-in Hip and shoulder joints
-greatest possible movement
Movements of ball and socket joints
1)flexion and extension on medial/lateral axis
2) ad- and abduction
3) rotation
Glenohumeral Joint
aka shoulder joint
1) humerus: head
2) scapula: glenoid fossa
Glenohumeral joint characteristics
diarthrotic joint
-thin and loose capsule
-lots of flexibility, but weak (additional support from rotator cuff)
Coracohumeral ligament
corocoid porcess to lateral humerus
Joint capsule + 3 glenohumeral ligaments
attach glenoid fossa to head of humerus (half of it)
Femorocoxal Joint
Femur: head
Os Coxa: acetabulum
(ball and socket joint, more stable less flexible)
Ligamentum Teres
intracapsular ligament that attaches the fovea capitus to the acetabular fossa
capsular ligaments of the hip
illiofemoral, pubofemoral, and ischiofemoral ligament
anterior aspect move toward or away from midline
-often joint and not bones that are rotating (medial/ lateral rotation)
External (lateral) rotation
anterior surface of bone is turned away from midline
Internal (medial) rotation
anterior surface of bone is turned toward midline
Range of motion
refers to range, measured in degrees of a circle through which bones of a joint can be moved
More ligaments
more stability (especially capsular joints)
-tighter= less room for motion
Muscle TOne
reinforces the restraint placed on a joint by its ligaments, restricts ROM
-stretch muscle, increase flexibility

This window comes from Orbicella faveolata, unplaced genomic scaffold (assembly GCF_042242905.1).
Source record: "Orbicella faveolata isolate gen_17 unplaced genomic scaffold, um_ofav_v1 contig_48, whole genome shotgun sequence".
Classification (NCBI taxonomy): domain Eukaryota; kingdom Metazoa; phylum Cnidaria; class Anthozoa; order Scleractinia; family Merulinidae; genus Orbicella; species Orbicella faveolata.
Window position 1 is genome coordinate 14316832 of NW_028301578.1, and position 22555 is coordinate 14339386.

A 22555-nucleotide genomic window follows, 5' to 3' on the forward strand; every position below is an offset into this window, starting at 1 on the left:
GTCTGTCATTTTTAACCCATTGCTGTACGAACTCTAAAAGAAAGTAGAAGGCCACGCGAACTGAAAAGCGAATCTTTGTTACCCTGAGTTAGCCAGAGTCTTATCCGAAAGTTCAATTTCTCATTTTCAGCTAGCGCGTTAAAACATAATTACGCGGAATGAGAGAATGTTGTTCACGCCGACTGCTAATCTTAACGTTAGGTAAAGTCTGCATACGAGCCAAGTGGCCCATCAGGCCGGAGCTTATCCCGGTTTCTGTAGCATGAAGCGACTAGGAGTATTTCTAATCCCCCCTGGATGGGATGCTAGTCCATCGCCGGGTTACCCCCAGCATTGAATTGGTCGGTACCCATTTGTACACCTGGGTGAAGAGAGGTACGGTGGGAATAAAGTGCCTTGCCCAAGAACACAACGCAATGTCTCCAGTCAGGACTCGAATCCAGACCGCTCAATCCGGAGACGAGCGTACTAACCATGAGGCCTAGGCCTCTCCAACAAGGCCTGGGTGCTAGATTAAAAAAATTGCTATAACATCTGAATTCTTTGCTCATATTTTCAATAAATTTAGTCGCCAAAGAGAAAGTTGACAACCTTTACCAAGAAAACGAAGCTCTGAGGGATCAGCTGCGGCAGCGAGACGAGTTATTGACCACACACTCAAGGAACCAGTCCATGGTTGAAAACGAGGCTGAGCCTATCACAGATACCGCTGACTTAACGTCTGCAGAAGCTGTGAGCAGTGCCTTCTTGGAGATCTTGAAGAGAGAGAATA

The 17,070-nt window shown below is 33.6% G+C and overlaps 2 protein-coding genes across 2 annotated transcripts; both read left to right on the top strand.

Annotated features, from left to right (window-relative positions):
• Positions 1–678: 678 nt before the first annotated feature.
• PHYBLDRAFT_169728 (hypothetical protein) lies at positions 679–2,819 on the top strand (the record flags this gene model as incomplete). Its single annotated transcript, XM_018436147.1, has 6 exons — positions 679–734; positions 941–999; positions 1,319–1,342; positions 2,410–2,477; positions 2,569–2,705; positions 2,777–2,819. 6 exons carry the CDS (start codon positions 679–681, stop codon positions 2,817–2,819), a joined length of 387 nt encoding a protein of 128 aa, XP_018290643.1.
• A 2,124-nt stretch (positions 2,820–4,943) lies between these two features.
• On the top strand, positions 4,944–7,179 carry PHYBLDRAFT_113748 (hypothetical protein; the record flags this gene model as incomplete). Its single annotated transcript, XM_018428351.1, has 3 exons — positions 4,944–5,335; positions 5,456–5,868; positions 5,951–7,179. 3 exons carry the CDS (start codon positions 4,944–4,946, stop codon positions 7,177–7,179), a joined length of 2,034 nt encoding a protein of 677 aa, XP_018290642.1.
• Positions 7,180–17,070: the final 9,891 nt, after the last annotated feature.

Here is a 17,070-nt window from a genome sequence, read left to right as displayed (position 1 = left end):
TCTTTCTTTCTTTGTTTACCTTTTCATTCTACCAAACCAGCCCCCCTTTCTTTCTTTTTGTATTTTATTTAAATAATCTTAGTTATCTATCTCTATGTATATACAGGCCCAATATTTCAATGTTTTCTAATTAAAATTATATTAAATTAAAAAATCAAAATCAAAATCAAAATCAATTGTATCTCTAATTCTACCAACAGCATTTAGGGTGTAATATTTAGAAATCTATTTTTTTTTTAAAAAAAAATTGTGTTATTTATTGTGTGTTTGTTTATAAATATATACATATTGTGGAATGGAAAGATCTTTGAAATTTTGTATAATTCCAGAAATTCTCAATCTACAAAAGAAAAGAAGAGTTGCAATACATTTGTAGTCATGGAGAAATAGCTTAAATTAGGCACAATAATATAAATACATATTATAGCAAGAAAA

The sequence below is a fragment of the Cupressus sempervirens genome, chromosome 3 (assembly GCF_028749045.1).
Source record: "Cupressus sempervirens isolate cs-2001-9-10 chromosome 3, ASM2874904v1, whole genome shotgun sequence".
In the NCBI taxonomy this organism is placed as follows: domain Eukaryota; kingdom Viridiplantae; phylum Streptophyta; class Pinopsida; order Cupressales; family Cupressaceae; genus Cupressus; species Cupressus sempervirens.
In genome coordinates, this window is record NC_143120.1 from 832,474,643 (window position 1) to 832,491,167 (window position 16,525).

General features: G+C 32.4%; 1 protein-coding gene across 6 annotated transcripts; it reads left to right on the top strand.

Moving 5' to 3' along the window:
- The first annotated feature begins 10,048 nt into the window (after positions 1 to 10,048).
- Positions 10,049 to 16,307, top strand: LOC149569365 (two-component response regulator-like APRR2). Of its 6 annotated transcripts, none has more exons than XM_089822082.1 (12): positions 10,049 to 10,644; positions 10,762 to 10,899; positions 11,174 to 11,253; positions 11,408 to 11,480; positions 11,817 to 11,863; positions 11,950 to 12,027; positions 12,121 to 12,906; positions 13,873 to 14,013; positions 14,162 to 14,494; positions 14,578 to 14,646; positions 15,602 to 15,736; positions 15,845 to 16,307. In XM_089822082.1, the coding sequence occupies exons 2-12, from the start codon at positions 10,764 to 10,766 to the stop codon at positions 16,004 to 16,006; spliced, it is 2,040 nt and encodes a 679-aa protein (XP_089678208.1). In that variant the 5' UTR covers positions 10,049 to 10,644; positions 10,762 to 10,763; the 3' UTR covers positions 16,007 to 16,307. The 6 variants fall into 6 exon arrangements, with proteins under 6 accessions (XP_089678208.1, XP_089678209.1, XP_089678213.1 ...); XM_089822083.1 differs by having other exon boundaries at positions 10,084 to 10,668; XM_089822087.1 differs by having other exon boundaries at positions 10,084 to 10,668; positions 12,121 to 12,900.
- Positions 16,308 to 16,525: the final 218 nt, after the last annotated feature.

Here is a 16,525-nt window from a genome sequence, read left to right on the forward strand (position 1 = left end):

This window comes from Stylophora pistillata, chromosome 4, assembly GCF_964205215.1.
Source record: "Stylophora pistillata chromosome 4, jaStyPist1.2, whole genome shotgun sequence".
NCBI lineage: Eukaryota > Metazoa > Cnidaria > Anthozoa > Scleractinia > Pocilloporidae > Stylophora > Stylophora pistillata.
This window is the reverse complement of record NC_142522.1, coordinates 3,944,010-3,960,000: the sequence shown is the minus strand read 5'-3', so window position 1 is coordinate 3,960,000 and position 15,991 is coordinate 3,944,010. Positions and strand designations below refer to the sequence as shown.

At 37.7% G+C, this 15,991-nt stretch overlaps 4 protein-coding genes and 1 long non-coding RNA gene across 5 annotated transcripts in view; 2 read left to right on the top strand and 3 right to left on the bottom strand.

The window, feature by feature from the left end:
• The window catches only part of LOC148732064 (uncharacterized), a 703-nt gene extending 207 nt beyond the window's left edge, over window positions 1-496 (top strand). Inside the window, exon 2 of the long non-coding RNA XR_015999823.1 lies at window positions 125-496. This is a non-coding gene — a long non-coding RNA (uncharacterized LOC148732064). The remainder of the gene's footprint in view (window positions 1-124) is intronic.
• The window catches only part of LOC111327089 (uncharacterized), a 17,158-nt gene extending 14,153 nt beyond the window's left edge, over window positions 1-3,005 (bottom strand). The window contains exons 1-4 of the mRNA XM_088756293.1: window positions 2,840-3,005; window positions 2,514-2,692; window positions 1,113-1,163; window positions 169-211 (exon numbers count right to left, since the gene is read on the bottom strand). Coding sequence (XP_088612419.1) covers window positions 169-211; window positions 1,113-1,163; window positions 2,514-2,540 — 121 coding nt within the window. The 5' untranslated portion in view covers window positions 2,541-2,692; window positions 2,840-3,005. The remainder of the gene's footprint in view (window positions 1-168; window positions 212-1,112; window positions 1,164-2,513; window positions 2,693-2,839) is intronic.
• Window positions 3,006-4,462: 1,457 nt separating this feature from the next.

How are sprains caused?
over-stretched dense irregular CT joint (less stable), collagen doesn’t stretch
Contact of soft parts
limits ROM, point at which one body surface contacts another
in pregnant women, relaxes muscles before birth
movement restricted if joint not used for while (shortens ligament)
Symphyses and synchondroses ______.
Cartilagenous joint
During middle age, fibrous tissue within sutures ossifies, leaving closed sutures called ______.
articular capsule
aka Joint capsule
All of the following structures are common to all synovial joints EXCEPT ______.
articular discs
Which of the following movements CANNOT occur at the metacarpophalangeal joints?
________ is the special movement that allows humans to grasp objects by touching the thumb to the tips of other fingers.
What structural type of joint is illustrated here joining the shaft of the radius to the ulna?
syndesmoses —- its a fibrous
Visceral muscle refers to
smooth and cardiac muscles
Sarcoplasmic reticulum lies
between myofibrils but in the fibers